When discussing gender and sex, especially for those who are transgender or gender-diverse, it is important to know about gender incongruence and gender dysphoria:
- Gender incongruence is when a person’s gender is different from their sex assigned at birth.
- Sometimes gender incongruence can cause psychological distress. This is called gender dysphoria.
The treatment for gender incongruence and gender dysphoria is gender-affirming care. Understanding what gender dysphoria is and what causes it can help people find the care they need.
What Is Gender Dysphoria?
To better understand the definition of gender dysphoria, it’s important to know the difference between sex, gender identity, and gender expression.
Sex (commonly referred to as sex assigned at birth) refers to a person’s physical traits when they are born. These characteristics are generally used to classify someone as either male or female. Those born with both male and female physical characteristics are called intersex.
Gender identity is a person’s internal sense of self-regarding gender. A person’s gender identity may or may not match their sex and gender assigned at birth. Someone might also see themselves as having a non-binary gender — neither male nor female.
Gender expression is the way a person expresses their gender identity. This can include clothing, body language, and pronouns. Gender expression may follow binary gender roles or be androgynous/gender neutral. An androgynous/gender neutral gender expression may have characteristics of multiple genders.
Gender dysphoria is distress because your sex assigned at birth is different from your gender identity and/or expression. For example, someone whose gender is female and was assigned male at birth may experience discomfort with the masculine characteristics they have, such as facial hair. They may also experience gender dysphoria when treated or referred to as a man.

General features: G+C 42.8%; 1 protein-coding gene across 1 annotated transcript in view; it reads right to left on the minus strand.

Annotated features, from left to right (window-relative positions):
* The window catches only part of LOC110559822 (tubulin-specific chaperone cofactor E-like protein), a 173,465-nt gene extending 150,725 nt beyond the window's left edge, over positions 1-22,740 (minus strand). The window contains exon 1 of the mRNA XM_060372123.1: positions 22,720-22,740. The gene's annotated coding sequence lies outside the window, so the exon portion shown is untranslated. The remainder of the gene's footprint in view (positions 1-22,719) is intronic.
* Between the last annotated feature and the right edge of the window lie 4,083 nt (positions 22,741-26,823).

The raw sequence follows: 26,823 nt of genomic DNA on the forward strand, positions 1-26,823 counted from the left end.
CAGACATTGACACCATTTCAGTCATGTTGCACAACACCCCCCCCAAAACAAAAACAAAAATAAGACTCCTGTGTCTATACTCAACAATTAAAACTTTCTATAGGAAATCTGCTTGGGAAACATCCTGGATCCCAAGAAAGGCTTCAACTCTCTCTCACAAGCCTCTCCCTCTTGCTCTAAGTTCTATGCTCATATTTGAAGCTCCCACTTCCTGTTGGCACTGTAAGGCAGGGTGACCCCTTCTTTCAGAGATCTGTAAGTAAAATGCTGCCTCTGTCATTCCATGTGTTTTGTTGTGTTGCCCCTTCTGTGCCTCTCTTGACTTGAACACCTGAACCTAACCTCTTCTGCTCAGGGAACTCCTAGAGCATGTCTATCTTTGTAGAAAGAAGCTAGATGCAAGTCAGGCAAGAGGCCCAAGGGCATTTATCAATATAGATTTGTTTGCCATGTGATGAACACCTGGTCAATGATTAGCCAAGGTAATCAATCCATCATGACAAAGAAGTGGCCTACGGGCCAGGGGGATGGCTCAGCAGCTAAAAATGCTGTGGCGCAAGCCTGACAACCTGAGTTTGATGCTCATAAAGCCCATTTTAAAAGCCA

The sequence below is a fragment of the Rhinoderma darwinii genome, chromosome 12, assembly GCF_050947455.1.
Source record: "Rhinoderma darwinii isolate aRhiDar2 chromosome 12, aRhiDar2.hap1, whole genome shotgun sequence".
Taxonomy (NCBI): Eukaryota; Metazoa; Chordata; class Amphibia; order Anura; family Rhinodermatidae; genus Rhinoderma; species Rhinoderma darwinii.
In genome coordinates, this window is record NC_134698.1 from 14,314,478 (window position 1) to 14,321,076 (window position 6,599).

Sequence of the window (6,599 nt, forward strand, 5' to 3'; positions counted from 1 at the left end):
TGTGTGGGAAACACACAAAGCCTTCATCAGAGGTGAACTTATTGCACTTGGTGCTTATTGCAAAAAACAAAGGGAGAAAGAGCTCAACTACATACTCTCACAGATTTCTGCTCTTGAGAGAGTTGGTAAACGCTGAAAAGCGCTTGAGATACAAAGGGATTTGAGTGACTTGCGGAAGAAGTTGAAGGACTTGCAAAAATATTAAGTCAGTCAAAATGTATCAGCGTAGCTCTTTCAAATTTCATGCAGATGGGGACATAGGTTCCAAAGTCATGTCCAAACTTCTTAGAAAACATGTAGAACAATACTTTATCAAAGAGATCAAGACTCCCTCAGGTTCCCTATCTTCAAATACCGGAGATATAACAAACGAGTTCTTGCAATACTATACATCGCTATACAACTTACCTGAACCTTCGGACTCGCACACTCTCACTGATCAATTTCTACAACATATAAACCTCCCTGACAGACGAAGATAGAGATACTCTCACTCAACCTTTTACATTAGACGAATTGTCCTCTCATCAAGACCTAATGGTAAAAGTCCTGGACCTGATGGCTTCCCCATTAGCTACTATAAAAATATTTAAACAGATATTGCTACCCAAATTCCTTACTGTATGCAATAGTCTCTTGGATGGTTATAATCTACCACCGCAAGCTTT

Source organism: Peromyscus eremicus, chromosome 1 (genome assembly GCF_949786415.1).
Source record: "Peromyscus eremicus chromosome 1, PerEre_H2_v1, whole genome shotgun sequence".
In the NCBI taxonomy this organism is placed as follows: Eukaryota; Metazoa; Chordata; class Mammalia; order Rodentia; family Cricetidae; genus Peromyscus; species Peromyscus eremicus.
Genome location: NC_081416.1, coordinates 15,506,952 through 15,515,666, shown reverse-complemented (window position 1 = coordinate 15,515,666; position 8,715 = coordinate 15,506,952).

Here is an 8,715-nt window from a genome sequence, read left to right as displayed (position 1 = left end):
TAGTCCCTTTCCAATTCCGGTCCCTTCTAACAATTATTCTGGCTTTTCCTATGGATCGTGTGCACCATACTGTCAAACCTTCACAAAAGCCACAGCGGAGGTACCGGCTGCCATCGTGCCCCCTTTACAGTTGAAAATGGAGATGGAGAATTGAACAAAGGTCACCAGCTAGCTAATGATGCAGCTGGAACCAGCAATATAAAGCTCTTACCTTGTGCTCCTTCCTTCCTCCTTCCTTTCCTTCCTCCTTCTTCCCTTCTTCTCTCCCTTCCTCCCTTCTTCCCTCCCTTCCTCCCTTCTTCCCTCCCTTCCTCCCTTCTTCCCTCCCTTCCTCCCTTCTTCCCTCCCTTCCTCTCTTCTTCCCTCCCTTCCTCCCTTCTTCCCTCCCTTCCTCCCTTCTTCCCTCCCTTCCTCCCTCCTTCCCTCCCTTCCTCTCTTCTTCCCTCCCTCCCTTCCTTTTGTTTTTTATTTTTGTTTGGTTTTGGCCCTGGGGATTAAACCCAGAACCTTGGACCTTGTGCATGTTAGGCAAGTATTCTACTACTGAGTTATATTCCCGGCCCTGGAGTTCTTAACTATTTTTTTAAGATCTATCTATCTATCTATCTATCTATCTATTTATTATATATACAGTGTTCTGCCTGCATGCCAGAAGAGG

Gender dysphoria may affect those who are transgender and gender diverse, though not all transgender and gender diverse people experience gender dysphoria. In addition, gender dysphoria may be experienced by someone who is cisgender (who’s sex assigned at birth matches their gender identity and/or expression).
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What Are Common Gender Dysphoria Symptoms?
Gender dysphoria symptoms can appear at any time, most commonly from early childhood to early adulthood.
The distress associated with gender dysphoria can be different for each person and can impact how people function in social situations, at work or school, and in other areas of life.
Common symptoms of gender dysphoria include distress caused by:
- A strong feeling that your sex assigned at birth doesn’t match the gender you feel like inside (i.e., your gender identity).
- A desire to get rid of or change primary sex characteristics — such as a penis or vagina.
- A desire to get rid of or change secondary sex characteristics or other physical traits associated with sex, gender identity, or gender expression. These may include breasts, menstruation, a prominent Adam’s apple, or voice pitch.
- A desire to be a different gender than what was assigned at birth or have different gender-associated body parts than those you have. This may include wanting a penis, vagina, or breasts.
- Wanting other people to treat you as a gender other than your current gender expression.
- Having your internal sense of self match a gender identity that is different from how others currently see or treat you as.
What Causes Gender Dysphoria?
Someone who is transgender or gender diverse may or may not experience gender dysphoria. The intensity of a person’s distress can also vary. Being unable to access gender-affirming care and support can cause gender dysphoria.
Gender dysphoria, gender expression, and gender identity are not related to a person’s sexual orientation (i.e., to whom a person is sexually attracted).
Gender Affirmation for Gender Dysphoria
Gender affirmation helps a person affirm their gender identity and can reduce the distress from gender dysphoria.
Gender affirmation is a very personal process that may include multiple areas of someone’s life, including:
- Psychological: Internal acceptance of their own gender identity.